SVP-324 servo & buzzer control

Hello Everybody!
Recently I purchased SVP-324 robot controller and now I am playing with my new toy. The first thing what I tried to do is to modify svp-demo-program to add servo control. I added a new entry to the menu and wrote a function, associated with this entry (added string

static const char menu_servo_test[] PROGMEM = “Servo 0”;

and added corresponded items into main_menu_functions[] and *main_menu_options[]). Then I copied the content of main() function from svp-one-servo project to my function, associated with “Servo 0” menu entry. I made the only one modification to this code. Inside while(1) {…} loop I added the following button check

        if (button_is_pressed(MIDDLE_BUTTON))

to go out the infinite loop when the middle button is pressed. It worked as expected until I pressed the middle button. I went back to the menu (as expected), but I lost sound and servo was jerking every time I pressed the top and bottom buttons.

I saw the warning, that servo and buzzer libraries conflict (use the same Timer 1). Well, I do not want to control servo motor AND play music simultaneously. I am quite happy to do something with the servo and then switch back to the buzzer and leave the servo alone. In the beginning of the code from svp-one-servo project there is function servos_init(…). This function does something to the Timer 1 and buzzer does not work after this modification. If there were similar function buzzer_init(…) I would just call it before exiting my servo-function to restore the state of Timer 1. Unfortunately, there is no such function.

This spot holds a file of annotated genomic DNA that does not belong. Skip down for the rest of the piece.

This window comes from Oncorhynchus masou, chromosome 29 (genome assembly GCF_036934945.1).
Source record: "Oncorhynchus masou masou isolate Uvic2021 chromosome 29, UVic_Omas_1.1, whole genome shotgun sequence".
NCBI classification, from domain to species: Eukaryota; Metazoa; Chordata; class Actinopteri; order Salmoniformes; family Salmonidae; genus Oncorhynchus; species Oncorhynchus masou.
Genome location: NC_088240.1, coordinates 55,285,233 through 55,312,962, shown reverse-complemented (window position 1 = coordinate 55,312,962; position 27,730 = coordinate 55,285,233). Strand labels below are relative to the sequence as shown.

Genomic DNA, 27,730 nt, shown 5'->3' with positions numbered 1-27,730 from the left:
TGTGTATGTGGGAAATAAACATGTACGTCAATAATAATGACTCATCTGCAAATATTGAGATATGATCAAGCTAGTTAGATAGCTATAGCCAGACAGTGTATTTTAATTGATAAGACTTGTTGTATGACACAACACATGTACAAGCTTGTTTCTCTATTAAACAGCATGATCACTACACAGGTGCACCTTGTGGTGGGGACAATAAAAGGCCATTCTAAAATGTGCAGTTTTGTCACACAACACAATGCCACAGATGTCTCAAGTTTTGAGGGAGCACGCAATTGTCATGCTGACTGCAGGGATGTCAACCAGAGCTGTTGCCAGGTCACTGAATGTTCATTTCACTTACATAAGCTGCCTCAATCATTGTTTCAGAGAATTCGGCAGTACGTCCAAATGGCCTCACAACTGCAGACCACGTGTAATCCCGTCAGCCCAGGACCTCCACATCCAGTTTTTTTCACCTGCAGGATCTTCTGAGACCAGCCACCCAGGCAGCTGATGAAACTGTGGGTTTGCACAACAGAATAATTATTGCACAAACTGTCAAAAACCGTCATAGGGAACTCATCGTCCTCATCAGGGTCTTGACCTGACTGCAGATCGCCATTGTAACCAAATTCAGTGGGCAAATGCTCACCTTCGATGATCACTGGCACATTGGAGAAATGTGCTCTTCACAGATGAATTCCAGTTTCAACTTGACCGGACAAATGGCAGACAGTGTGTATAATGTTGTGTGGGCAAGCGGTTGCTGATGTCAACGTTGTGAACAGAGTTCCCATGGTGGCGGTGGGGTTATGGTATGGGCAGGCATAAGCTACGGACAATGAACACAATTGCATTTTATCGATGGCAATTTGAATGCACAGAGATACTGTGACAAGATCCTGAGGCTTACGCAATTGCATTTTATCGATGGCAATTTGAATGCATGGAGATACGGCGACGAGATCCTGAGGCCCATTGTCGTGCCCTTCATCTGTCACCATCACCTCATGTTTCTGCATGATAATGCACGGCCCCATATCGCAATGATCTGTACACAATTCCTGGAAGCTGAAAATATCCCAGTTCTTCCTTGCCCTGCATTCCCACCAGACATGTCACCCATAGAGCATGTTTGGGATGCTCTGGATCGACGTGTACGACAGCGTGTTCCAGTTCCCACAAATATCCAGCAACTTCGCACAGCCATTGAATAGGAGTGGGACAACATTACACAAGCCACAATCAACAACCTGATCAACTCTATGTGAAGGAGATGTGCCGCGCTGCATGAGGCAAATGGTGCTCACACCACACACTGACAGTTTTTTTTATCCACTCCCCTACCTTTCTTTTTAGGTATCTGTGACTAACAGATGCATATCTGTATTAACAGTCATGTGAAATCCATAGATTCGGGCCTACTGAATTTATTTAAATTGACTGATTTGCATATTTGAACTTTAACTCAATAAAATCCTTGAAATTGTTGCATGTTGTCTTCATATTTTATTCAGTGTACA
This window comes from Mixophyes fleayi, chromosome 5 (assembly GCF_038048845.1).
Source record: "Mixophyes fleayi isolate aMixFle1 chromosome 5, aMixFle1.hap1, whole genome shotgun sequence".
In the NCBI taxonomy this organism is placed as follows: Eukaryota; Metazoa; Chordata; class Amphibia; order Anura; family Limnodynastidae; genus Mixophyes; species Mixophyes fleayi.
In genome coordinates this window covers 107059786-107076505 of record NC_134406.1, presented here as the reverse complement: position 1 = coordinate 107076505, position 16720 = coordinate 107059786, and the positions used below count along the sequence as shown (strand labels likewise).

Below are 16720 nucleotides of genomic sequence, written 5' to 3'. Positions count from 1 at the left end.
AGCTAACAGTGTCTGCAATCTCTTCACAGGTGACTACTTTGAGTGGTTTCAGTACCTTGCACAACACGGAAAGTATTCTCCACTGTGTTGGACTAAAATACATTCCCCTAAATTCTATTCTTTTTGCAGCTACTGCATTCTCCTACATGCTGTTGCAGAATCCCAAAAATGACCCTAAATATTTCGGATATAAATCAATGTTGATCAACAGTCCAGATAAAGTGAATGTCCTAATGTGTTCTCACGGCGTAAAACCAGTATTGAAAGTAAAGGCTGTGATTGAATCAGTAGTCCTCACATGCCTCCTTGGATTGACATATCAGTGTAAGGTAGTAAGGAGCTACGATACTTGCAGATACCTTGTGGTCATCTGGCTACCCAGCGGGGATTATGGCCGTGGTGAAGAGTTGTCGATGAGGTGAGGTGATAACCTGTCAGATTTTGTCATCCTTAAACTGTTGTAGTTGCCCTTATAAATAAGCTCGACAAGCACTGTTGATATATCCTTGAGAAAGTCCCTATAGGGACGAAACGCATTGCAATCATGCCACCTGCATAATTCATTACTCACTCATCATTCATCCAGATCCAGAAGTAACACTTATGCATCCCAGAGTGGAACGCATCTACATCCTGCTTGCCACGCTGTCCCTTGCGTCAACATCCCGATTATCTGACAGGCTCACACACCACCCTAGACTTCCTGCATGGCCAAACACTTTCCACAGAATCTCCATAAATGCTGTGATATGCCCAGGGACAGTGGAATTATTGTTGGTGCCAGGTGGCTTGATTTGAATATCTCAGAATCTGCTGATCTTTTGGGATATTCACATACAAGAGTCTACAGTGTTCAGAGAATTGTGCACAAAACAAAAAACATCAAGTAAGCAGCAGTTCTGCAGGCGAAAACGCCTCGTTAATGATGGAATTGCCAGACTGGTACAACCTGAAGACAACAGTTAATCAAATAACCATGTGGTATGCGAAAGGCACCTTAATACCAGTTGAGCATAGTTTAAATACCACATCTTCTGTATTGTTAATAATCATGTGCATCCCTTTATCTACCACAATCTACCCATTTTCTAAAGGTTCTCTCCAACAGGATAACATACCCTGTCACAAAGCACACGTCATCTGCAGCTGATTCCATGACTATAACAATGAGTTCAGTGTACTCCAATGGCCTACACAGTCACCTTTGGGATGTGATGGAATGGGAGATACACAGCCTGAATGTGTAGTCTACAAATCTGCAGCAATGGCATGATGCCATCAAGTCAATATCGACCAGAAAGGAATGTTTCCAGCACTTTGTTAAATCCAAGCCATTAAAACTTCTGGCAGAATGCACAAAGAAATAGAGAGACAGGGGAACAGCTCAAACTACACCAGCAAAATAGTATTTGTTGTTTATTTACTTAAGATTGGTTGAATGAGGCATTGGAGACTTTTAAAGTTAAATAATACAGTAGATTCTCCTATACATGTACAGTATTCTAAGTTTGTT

Now, finally, my question. How can I undo what servos_init(…) function does to the Timer 1 so I can use buzzer again?



My original plan when adding the servo library was to make a way to disable it so that the buzzer code would work again, but I think that slipped through the cracks. I’ll add such a function to the next release of the library, but in the interim I can give you a function that accomplishes this:

void initBuzzer()
  TIMSK1 = 0;  // disable all timer 1 interrupts
  TCCR1A = 0x23;  // OC1A disconnected, clear OC1B on comp match when upcounting & set when downcounting
  TCCR1B = 0x11;  // phase-correct PWM with TOP = OCR1A and timer prescaler of 1
  TCCR1C = 0x00;
  OCR1A = 10000;  // set TOP for freq = 1 kHz
  OCR1B = 0;  // set 0% duty cycle (buzzer is silent)